Frustration on the rise

workload.pngUnsurprisingly, these high demands can increase teacher frustration, and produce a feeling of being overwhelmed, especially in settings where teachers are already struggling with limited instructional materials and overcrowded classrooms. In addition, many countries do not recognize the time teachers spend on supplemental responsibilities. Statutory working time is limited to teaching hours in countries including Bulgaria and Tunisia. Teachers whose work is not properly recognized and rewarded often feel overburdened and undervalued, which can influence absenteeism, motivation and effectiveness. All of these factors may cause talented young people to avoid becoming teachers: studies in Australia, Canada, New Zealand, the United Kingdom and the United States show that the pressures of accountability systems and the resulting stress reduce the pool of candidates for the positions.

How can we make sure we don’t end up with teacher burn out?

Policy recommendation 1: Gather data thoughtfully

Gathering data is vital for monitoring education systems, but gathering excessive amounts of data can negatively affect teachers. It’s vital that governments consider the purpose for which the data is being collected, the minimum amount of data required to achieve their aims, and re-use previously-gathered data if appropriate. This also requires considering what reporting requirements are excessive and aren’t providing sufficient value in the education monitoring process.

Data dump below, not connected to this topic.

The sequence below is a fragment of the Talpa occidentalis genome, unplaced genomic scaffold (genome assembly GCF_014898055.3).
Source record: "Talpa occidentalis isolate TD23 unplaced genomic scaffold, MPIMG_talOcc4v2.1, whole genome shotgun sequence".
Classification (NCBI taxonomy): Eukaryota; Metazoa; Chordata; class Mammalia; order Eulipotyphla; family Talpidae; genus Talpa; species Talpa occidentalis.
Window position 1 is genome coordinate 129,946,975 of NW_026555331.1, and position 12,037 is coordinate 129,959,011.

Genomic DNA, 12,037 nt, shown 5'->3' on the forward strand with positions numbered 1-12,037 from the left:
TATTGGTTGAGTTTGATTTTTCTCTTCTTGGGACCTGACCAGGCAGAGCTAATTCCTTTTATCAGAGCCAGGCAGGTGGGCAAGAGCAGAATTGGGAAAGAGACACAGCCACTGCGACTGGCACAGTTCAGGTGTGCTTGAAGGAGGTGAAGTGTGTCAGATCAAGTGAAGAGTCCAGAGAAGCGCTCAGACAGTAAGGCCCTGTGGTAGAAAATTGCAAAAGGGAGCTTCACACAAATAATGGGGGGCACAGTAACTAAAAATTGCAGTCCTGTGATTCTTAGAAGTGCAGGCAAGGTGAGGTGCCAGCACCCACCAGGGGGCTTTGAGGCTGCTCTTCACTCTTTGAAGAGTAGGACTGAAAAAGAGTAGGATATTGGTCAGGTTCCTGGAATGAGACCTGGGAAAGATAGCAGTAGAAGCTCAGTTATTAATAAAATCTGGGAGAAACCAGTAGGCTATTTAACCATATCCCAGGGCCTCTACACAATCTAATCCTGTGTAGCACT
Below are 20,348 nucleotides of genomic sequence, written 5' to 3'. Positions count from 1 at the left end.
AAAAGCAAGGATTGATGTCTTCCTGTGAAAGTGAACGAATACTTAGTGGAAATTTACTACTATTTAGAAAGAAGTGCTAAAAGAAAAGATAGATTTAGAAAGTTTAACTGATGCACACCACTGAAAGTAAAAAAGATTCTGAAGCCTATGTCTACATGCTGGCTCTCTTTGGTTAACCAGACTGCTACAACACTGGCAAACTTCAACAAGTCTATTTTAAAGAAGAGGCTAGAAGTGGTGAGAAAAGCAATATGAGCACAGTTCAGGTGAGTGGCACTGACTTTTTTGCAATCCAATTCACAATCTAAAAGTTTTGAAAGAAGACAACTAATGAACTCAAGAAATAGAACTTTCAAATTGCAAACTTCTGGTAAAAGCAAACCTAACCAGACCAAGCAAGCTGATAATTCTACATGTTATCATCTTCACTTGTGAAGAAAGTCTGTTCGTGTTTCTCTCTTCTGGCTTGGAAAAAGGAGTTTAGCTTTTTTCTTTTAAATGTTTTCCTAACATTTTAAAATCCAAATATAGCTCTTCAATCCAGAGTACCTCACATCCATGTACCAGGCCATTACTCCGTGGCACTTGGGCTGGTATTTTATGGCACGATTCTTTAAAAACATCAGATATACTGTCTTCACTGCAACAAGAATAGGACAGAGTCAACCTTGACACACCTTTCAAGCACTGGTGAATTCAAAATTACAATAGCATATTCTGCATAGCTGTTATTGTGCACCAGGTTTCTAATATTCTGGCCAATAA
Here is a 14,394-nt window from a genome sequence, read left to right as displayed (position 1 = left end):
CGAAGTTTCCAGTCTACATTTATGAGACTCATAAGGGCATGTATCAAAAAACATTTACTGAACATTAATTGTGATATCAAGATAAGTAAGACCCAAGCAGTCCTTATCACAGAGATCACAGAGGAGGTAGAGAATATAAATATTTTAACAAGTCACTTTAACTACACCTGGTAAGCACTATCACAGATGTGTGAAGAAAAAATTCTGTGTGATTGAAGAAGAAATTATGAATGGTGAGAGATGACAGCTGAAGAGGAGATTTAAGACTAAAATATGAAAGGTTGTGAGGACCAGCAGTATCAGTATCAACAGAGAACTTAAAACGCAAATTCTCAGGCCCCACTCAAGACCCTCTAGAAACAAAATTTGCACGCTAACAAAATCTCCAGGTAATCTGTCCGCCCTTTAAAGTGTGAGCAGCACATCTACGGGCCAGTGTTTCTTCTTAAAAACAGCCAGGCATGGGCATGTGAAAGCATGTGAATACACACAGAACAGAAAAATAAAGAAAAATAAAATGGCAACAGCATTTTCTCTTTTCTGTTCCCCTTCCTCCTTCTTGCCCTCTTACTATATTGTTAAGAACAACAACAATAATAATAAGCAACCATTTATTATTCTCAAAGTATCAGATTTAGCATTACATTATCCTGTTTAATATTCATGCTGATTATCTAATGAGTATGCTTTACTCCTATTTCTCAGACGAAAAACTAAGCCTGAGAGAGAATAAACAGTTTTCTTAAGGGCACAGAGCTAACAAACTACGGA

Policy recommendation 2: Help teachers use data effectively

Teachers need to be supported and prepared to be able to manage data demands and data interpretation, which would allow them to use data to improve teaching and learning.

Teachers’ data literacy could be significantly improved if it were better embedded in initial teacher preparation and training, as well as in continuous professional development. The Netherlands has introduced continuous professional development programmes: teachers and researchers work together to analyse school data. Utrecht University has developed a course to prepare teachers to be data coaches, and the use of external trainers in a classroom had significant and long-lasting positive effects on teacher efficacy in terms of using data to improve instruction. In the United States, 41 of the 50 states reported that they provide teacher training on how to use data to inform instruction and 42 that they provide training on understanding data reports, such as early warning data reports.

As well as initial teacher preparation, leadership preparation programmes for head teachers and other school leadership positions must include assessment literacy training. A promising programme is Chile’s Marco para la Buena Dirección y el Liderazgo Escolar (Good Management and School Leadership Framework), which includes curriculum and resource management, based on student assessment results, as well as staff selection, evaluation and development. In Texas, United States, a programme provided school principals with 300 hours of lesson planning, data-driven instruction, and teacher observation training, and resulted in higher learning gains among students relative to schools that did not benefit from the intervention.